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Simple(?) Speed bump and centripetal force problem

  1. Feb 15, 2012 #1
    1. The problem statement, all variables and given/known data
    A speed hump is installed. A 1800 kg car passes over it at 30km/h. The hump follows the arc of a circle with r=20.4 What force does the road exert on the car as the car passes the highest point of the hump?
    the answer is 1.15x10^4 N according to my professor and this random guy on reddit whose post I found:
    http://www.reddit.com/r/cheatatmathhomework/comments/l4aji/physics_for_engineers_1/


    2. Relevant equations

    Force Centripetal = (m*v^2)/r
    g=9.8 m/s^2


    3. The attempt at a solution
    When the car is at the top of the hump, the force of gravity (mg) is acting towards the center of the circle with radius 20.4 meters, or towards the ground. Therefore, centripetal force and gravity are acting in the same direction. The opposing force, the normal force, must be equal and opposite to keep the car in place.

    F_net= F(n)-mg-F(c)=0

    F(c)= (m*v^2)/r
    =(1800*8.33333^2)/20.4
    =6127.45
    mg=17640

    F(n)=23767 N
    But this answer is incorrect according to my professor.

    Instead, the correct answer comes when F(c) acts in the same direction as the normal force (exactly away from the center of the circle, which defies the definition of centripetal force).

    F(n)= mg - F(c)
    =17640 - 6127.45
    =11512 which is really close to 11500 which is the answer

    So my question is, why is centripetal force acting upwards with F(n) and not downwards towards the center of the circle like it should be?

    Why is centripetal force even a factor in the problem? The car is only accelerating towards the center of the circle (of which the speed hump is a part of) only when it is at the very top. I am very confused. Any help would be great. Thanks.
     
  2. jcsd
  3. Feb 15, 2012 #2

    cepheid

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    EDIT: Welcome to PF!

    There are only two actual forces acting on the car (in the vertical direction) in this problem:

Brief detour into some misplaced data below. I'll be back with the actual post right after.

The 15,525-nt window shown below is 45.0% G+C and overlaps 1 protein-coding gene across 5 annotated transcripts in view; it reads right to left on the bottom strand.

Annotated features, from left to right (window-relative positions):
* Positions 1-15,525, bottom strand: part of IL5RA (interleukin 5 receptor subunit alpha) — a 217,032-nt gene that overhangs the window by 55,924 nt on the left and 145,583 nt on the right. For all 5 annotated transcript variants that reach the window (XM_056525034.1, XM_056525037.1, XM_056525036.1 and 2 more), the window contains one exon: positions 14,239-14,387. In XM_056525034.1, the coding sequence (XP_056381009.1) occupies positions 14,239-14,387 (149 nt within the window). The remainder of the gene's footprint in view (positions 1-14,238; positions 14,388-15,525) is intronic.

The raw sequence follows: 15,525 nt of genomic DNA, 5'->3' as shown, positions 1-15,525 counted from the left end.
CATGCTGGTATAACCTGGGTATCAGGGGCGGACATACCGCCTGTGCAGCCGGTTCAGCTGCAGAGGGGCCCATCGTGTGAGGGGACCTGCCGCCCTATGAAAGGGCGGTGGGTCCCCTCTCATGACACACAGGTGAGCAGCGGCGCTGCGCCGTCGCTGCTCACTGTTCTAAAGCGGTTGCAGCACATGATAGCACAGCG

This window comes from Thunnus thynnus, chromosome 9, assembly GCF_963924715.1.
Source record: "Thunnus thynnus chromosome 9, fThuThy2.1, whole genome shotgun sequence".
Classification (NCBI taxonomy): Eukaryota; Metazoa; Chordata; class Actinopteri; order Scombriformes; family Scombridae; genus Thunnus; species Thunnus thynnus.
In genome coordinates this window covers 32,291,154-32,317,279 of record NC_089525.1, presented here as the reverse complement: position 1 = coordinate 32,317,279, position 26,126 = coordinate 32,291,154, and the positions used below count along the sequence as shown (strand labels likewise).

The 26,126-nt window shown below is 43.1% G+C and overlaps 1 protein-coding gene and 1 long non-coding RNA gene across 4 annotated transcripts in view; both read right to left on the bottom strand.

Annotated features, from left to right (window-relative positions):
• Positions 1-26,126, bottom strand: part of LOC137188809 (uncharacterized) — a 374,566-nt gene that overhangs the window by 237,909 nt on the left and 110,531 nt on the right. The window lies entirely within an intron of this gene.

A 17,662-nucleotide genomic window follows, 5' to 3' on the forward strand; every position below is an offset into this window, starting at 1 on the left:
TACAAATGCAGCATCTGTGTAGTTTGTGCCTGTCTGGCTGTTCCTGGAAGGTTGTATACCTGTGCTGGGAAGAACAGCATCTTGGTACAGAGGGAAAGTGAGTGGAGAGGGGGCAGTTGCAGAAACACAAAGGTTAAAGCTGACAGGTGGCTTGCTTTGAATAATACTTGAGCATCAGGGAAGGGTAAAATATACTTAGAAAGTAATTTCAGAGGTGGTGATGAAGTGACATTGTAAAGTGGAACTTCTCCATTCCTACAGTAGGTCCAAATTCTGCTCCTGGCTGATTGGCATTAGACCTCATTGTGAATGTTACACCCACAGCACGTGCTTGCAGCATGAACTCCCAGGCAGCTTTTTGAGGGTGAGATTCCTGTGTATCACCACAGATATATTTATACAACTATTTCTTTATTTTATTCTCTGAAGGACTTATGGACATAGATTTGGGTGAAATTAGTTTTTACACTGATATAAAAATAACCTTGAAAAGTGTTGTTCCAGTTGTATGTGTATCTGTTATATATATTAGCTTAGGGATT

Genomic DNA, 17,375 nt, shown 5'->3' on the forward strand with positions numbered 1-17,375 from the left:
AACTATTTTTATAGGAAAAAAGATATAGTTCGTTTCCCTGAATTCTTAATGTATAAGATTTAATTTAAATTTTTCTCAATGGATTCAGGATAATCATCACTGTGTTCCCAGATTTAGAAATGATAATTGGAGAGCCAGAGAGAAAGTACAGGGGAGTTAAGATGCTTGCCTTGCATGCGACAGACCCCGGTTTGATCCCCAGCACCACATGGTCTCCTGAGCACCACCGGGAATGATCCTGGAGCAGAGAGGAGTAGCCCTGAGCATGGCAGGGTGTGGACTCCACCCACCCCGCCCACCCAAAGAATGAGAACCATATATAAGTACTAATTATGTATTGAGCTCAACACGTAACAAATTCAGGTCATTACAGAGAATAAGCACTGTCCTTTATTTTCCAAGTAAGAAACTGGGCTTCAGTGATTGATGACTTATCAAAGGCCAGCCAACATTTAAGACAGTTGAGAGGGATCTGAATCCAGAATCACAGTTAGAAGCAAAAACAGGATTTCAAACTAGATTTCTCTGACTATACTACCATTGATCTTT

1. Gravity
    2. The Normal force

    These are real forces with real physical causes associated with them.

    We also have a requirement for circular motion:

    - if the object is moving in a circle with radius r and constant speed v, then there must be a NET force acting on that object of magnitude mv^2/r and in a direction towards the centre of the circle. We call this force the centripetal force.

    So you see, you shouldn't think of the centripetal force as a third force distinct from the other two, because then the question would be, "where does it come from?" Instead, think of the centripetal force as something that *arises from* or *is provided by* the actual real forces in the problem, and that is a requirement for circular motion. If there are no forces in the problem to *provide* or *be* the centripetal force, then there won't be any circular motion.

    As I mentioned above, the NET vertical force is what is available to act as a centripetal force in this problem. In other words, the centripetal force is provided by the combination of gravity and the normal force. Hence we have:

    F_net = F_centripetal = F_normal + F_gravitational

    (The net vertical force is the sum of the two vertical forces that are present)

    F_normal = F_centripetal - F_gravitational

    = -(mv^2)/r - (-mg)

    where the gravitational force is -mg because it is downward, and I've picked upward to be the positive vertical direction. The centripetal force is also negative, because it also acts downward (towards the centre of the circular arc)